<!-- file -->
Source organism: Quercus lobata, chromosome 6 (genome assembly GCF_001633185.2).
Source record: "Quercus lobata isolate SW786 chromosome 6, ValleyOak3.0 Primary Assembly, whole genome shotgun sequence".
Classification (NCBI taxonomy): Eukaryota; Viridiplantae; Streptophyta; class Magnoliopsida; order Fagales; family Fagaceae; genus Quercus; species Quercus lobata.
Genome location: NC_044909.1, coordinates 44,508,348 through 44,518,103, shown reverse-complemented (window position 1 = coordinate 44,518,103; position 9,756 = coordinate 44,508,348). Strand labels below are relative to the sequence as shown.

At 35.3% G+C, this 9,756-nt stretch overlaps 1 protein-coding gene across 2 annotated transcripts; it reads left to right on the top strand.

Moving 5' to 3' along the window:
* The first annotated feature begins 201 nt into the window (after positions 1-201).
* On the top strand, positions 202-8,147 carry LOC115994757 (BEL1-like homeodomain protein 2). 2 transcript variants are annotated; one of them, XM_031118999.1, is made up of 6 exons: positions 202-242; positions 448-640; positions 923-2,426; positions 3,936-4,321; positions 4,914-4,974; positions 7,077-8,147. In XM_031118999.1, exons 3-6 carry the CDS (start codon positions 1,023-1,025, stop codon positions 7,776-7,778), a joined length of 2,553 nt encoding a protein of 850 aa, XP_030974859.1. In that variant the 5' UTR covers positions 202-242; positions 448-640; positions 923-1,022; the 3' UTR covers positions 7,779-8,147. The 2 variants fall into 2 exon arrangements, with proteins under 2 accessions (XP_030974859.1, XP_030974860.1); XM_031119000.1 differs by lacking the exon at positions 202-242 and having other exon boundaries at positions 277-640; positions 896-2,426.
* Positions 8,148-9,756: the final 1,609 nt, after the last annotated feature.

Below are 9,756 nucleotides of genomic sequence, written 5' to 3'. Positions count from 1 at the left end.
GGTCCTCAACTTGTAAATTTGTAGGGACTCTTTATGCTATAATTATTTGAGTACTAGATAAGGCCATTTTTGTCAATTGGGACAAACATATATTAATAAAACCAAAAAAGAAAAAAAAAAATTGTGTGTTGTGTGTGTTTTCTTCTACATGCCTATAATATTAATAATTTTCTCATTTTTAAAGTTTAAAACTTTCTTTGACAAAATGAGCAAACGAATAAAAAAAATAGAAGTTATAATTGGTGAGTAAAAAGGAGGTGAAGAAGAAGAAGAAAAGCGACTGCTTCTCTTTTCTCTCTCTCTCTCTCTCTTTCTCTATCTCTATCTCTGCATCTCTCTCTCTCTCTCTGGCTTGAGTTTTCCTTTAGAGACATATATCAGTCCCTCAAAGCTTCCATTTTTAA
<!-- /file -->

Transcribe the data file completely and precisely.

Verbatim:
Source organism: Quercus lobata, chromosome 6 (genome assembly GCF_001633185.2).
Source record: "Quercus lobata isolate SW786 chromosome 6, ValleyOak3.0 Primary Assembly, whole genome shotgun sequence".
Classification (NCBI taxonomy): Eukaryota; Viridiplantae; Streptophyta; class Magnoliopsida; order Fagales; family Fagaceae; genus Quercus; species Quercus lobata.
Genome location: NC_044909.1, coordinates 44,508,348 through 44,518,103, shown reverse-complemented (window position 1 = coordinate 44,518,103; position 9,756 = coordinate 44,508,348). Strand labels below are relative to the sequence as shown.

At 35.3% G+C, this 9,756-nt stretch overlaps 1 protein-coding gene across 2 annotated transcripts; it reads left to right on the top strand.

Moving 5' to 3' along the window:
* The first annotated feature begins 201 nt into the window (after positions 1-201).
* On the top strand, positions 202-8,147 carry LOC115994757 (BEL1-like homeodomain protein 2). 2 transcript variants are annotated; one of them, XM_031118999.1, is made up of 6 exons: positions 202-242; positions 448-640; positions 923-2,426; positions 3,936-4,321; positions 4,914-4,974; positions 7,077-8,147. In XM_031118999.1, exons 3-6 carry the CDS (start codon positions 1,023-1,025, stop codon positions 7,776-7,778), a joined length of 2,553 nt encoding a protein of 850 aa, XP_030974859.1. In that variant the 5' UTR covers positions 202-242; positions 448-640; positions 923-1,022; the 3' UTR covers positions 7,779-8,147. The 2 variants fall into 2 exon arrangements, with proteins under 2 accessions (XP_030974859.1, XP_030974860.1); XM_031119000.1 differs by lacking the exon at positions 202-242 and having other exon boundaries at positions 277-640; positions 896-2,426.
* Positions 8,148-9,756: the final 1,609 nt, after the last annotated feature.

Below are 9,756 nucleotides of genomic sequence, written 5' to 3'. Positions count from 1 at the left end.
GGTCCTCAACTTGTAAATTTGTAGGGACTCTTTATGCTATAATTATTTGAGTACTAGATAAGGCCATTTTTGTCAATTGGGACAAACATATATTAATAAAACCAAAAAAGAAAAAAAAAAATTGTGTGTTGTGTGTGTTTTCTTCTACATGCCTATAATATTAATAATTTTCTCATTTTTAAAGTTTAAAACTTTCTTTGACAAAATGAGCAAACGAATAAAAAAAATAGAAGTTATAATTGGTGAGTAAAAAGGAGGTGAAGAAGAAGAAGAAAAGCGACTGCTTCTCTTTTCTCTCTCTCTCTCTCTCTTTCTCTATCTCTATCTCTGCATCTCTCTCTCTCTCTCTGGCTTGAGTTTTCCTTTAGAGACATATATCAGTCCCTCAAAGCTTCCATTTTTAA